I prefer to meet with the DJ face to face, rather than handling these matters over the phone. Make SURE you resist the temptation of biting the DJ’s head off and assuming that the customer’s complaint is valid-no matter how certain you are that the DJ may have made a boneheaded decision that is contrary to your company protocol. You would be surprised at how often there can be a valid reason for the DJs action! For this reason, it is important that you present yourself in a manner that doesn’t indicate you have already rendered judgment. Remember, you are a detective on a fact finding mission. You need to LISTEN to your DJ, the same way you listened to the client.

You also need to probe the DJ for more information by asking questions that help you determine the validity of the complaint. For instance, let’s look at the customer complaint mentioned at the outset. The client is complaining that the DJ didn’t play very many of their requests, and that the DJ’s overall music selection was horrible. In this instance, the first thing I would do is pull the paperwork from the event.
I know from experience that out of the few complaints we receive each year on our DJs’ performances, this sort of complaint is one of the more likely a client may make. For this reason, I require my DJs to place a checkmark next to each of the client’s music requests as they play them during the event. Our DJs are also required to complete an event report that asks a variety of questions about how the event transpired. One important question that provides essential documentation asks if there were any problems or issues at the event. The amount of dancing that took place is another important factor that the DJs document. I also ask them to place a percentage figure next to a listing of the typical music genres, so I have an idea of the type of music they played for this event.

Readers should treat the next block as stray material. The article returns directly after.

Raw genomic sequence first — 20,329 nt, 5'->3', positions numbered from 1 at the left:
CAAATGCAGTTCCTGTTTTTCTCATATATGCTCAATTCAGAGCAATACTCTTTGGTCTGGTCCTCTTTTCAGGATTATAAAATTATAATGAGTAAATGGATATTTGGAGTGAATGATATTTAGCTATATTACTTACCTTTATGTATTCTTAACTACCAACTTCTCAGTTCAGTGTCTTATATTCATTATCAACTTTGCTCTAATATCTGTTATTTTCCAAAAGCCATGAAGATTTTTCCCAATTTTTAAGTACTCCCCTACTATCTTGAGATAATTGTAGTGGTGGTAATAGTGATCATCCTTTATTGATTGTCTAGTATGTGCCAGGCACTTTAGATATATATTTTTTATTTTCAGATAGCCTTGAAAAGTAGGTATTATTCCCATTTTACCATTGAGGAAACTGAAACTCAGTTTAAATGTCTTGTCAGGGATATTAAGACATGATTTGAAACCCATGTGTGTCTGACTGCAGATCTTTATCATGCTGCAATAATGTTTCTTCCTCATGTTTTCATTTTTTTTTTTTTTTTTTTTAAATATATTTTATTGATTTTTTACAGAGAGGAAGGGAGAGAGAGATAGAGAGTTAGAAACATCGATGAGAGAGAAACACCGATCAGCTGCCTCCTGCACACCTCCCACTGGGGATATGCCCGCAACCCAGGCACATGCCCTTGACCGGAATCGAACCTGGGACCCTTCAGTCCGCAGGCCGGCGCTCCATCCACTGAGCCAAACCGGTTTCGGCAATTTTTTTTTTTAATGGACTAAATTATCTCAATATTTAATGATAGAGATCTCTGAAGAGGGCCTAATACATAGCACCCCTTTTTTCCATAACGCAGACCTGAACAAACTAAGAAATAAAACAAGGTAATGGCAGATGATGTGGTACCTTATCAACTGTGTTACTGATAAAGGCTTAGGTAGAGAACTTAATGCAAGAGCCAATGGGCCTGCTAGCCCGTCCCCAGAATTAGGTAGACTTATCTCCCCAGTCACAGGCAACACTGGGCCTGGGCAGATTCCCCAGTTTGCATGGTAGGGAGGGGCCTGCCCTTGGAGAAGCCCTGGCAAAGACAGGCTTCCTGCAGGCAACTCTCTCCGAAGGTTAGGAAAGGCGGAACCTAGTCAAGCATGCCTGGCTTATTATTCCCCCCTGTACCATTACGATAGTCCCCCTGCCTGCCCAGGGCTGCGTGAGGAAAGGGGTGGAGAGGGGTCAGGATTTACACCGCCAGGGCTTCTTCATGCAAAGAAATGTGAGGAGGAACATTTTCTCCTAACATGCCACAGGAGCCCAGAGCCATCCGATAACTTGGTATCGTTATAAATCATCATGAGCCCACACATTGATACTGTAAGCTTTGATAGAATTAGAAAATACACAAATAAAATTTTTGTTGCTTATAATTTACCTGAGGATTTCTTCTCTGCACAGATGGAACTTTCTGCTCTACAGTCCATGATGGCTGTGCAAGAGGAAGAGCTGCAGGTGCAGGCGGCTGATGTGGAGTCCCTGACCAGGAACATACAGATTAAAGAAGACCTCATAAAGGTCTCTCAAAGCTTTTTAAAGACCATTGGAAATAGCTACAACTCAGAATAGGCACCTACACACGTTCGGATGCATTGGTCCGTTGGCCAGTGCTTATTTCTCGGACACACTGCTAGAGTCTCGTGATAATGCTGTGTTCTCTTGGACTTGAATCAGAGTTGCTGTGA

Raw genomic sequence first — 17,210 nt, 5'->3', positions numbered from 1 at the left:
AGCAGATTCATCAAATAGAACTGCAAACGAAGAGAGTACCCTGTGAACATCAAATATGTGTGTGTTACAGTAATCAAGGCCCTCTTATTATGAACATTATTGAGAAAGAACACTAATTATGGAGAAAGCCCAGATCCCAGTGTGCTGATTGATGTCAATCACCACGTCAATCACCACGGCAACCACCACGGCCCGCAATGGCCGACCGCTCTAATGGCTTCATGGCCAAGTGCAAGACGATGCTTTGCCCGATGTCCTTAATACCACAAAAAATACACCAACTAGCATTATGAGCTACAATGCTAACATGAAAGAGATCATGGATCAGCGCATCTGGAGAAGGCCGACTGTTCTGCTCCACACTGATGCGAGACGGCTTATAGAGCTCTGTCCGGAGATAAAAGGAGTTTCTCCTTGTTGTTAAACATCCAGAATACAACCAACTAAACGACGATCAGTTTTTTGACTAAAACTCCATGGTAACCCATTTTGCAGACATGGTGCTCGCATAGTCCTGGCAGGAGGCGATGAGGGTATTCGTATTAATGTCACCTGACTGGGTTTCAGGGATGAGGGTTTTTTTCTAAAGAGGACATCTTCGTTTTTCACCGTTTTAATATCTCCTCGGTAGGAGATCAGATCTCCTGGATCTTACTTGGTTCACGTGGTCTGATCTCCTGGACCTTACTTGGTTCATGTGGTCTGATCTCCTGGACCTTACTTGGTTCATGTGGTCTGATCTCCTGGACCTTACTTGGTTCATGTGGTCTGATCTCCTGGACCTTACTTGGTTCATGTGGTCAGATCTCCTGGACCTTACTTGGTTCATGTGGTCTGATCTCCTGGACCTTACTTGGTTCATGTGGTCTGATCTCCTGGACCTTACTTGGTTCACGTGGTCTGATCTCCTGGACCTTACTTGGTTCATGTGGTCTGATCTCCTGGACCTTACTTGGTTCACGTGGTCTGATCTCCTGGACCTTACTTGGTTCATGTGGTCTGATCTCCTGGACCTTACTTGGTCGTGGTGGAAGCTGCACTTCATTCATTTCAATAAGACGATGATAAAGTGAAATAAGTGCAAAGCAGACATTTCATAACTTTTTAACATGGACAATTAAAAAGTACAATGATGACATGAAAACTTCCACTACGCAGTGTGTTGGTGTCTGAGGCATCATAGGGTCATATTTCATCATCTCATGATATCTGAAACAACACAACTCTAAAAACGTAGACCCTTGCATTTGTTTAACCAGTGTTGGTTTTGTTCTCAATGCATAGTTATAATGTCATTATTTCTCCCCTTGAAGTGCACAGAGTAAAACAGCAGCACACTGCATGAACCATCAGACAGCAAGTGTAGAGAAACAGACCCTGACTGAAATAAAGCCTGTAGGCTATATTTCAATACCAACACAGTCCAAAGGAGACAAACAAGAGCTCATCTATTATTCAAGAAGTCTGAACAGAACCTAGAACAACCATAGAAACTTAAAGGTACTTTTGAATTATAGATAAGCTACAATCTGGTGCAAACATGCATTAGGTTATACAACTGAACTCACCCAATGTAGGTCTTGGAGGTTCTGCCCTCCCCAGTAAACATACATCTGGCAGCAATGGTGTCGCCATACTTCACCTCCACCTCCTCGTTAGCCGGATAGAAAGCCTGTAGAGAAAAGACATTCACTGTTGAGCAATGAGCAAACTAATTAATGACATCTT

All of this information is helpful when a customer complaint is made. For instance, if the DJ noted that there was a LOT of dancing, I may ask the customer how much dancing took place at their event. You would be amazed at the number of people who would freely admit that the DJ kept the dance floor packed, but insist that the DJs music selection sucked! In contrast, if the DJ’s event report states that there was very little dancing, you need to probe a little more to determine if this portion of the complaint is valid.

If you require your DJ to check off the client’s requests as they play them, you can quickly see if he or she made a reasonable effort to play those requests. Of course, you have to determine what’s “reasonable.” If the client provided you with 15 requests, and the DJ played 6 of them, is that reasonable? What if the client provided 90 requests, and the DJ played 40 of them at a four-hour event? Each complaint has to be evaluated on a case by case basis, using common sense.

Just the Facts, Ma’am
I’ll never forget the complaint I received from an angry bride who called to complain that the DJ invited the guests through the buffet prior to the arrival and introduction of the wedding party. By the time the wedding party went through the buffet, it was well picked over. The bride was livid, because she had specifically chosen to keep the buffet closed until after the wedding party was introduced.

According to our event planner, the bride and groom were supposed to be the first people to serve themselves at the buffet. Needless to say, I was a bit upset with our DJ for what seemed like an obvious blunder. Then I spoke with the DJ and got his side of the story. Apparently, the bride’s guests decided to help themselves to the buffet while the DJ was outside the reception hall lining up the wedding party for introductions. When the DJ returned to his equipment, people had picked over the buffet like hungry wolves! The DJ confidently advised me that he never invited or suggested that people serve themselves to the buffet. I never considered this possibility, and neither did the bride when she made the complaint. This is the reason I always ASK my DJs their side of story, prior to rendering judgment on a complaint. Once I informed the bride about the DJ’s side of the story, she understood, and all was well.